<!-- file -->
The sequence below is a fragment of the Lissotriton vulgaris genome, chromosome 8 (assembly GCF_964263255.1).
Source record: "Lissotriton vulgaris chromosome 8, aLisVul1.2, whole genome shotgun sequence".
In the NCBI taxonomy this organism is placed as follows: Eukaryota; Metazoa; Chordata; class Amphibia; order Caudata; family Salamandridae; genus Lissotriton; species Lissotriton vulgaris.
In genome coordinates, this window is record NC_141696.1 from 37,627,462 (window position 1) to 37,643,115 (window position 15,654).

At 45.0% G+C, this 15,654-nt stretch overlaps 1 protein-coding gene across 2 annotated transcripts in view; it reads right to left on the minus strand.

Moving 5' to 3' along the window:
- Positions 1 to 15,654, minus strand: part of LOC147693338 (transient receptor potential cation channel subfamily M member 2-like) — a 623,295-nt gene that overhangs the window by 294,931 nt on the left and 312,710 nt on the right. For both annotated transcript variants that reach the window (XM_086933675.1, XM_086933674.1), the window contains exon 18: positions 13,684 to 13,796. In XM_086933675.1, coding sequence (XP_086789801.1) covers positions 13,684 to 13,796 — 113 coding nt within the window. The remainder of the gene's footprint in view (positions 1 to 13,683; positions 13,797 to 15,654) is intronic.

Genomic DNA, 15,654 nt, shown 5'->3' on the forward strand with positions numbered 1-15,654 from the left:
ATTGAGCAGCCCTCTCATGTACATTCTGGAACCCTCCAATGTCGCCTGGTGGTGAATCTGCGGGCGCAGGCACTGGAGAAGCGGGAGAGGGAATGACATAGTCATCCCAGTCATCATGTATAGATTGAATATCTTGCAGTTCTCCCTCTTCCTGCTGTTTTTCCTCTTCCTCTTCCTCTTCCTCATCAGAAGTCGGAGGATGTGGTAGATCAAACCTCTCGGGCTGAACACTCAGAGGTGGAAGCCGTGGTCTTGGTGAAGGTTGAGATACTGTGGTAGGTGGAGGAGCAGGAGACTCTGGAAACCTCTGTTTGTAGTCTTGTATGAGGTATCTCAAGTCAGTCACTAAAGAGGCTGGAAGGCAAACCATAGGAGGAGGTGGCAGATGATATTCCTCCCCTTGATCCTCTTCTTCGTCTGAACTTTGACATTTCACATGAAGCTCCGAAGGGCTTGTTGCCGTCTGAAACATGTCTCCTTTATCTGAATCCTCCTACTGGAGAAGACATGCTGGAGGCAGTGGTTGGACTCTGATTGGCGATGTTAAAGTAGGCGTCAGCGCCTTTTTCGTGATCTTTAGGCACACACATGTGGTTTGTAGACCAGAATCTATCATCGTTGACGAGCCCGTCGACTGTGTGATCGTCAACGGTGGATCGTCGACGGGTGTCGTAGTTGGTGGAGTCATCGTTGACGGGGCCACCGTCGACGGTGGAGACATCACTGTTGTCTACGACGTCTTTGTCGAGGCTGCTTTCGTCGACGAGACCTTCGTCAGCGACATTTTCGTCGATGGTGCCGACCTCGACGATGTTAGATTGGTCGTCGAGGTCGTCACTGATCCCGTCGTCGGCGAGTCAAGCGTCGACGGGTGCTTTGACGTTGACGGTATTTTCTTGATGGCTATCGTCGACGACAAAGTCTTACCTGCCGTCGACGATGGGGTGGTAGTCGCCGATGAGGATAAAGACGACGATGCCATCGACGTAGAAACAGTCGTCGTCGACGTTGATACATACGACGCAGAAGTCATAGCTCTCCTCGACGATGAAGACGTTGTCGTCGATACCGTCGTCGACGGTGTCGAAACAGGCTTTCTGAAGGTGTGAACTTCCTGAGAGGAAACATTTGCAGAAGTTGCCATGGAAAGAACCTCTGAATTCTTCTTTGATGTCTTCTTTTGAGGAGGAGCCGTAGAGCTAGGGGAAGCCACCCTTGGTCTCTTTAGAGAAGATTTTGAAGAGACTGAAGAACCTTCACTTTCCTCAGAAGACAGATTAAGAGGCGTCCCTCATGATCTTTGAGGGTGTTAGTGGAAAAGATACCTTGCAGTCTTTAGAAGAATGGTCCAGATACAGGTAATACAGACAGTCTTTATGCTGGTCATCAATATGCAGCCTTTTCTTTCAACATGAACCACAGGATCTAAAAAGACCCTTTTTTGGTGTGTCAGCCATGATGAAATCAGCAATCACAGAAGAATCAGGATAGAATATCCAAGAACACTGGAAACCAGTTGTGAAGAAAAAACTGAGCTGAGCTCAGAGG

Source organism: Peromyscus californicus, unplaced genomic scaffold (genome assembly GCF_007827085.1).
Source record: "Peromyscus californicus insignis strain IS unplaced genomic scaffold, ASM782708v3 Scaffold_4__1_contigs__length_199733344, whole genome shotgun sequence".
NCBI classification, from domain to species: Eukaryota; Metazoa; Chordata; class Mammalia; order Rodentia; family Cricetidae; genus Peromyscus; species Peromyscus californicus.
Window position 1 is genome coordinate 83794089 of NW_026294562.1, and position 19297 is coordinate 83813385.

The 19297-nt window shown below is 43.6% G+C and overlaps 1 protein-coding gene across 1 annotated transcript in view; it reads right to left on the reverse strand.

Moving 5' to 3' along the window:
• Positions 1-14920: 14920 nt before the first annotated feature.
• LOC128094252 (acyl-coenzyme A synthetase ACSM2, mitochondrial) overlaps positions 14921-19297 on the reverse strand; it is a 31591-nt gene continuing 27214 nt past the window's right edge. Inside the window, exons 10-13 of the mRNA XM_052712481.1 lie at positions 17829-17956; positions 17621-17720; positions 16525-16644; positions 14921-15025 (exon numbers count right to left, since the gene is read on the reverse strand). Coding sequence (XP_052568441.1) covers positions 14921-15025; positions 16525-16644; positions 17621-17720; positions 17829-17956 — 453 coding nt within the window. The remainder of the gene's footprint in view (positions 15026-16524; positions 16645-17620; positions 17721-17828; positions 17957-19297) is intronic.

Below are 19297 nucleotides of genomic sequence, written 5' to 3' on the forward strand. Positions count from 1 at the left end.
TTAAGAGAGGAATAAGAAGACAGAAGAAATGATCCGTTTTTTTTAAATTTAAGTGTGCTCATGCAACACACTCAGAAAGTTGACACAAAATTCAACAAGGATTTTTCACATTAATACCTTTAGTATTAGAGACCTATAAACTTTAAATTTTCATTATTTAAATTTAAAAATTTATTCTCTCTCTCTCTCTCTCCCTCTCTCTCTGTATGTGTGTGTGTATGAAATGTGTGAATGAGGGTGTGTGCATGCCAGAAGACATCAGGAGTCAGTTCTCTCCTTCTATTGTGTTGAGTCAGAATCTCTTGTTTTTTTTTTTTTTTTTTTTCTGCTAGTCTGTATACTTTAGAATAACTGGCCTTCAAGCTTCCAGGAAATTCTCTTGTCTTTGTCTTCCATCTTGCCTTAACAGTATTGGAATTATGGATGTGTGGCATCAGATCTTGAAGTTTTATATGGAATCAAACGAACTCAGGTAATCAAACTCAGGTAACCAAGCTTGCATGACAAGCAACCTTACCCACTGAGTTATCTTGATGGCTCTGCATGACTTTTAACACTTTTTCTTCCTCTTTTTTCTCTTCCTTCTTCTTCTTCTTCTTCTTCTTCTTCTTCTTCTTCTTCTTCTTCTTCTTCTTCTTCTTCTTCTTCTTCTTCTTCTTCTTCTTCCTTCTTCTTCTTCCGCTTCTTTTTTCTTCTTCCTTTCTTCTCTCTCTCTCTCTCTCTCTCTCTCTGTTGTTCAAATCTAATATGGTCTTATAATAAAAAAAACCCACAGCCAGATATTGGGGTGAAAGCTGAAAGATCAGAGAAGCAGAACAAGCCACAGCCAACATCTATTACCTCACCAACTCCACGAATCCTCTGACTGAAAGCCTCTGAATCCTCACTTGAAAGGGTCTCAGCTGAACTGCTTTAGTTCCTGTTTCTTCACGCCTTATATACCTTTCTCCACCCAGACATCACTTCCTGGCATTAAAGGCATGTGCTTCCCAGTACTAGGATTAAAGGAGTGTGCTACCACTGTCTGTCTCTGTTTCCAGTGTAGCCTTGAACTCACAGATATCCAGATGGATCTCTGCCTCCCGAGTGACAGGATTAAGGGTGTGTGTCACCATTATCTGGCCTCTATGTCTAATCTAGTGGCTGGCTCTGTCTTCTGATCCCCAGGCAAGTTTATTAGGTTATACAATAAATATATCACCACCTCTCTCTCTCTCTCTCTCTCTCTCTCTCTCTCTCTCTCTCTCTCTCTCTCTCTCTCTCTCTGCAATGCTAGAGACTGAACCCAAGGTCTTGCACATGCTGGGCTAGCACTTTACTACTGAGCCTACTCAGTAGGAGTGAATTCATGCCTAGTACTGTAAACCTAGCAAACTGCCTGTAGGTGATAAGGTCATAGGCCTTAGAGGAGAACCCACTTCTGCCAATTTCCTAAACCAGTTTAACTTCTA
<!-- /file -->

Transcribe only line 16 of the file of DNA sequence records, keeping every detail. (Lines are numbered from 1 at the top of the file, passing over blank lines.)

• Positions 1-14920: 14920 nt before the first annotated feature.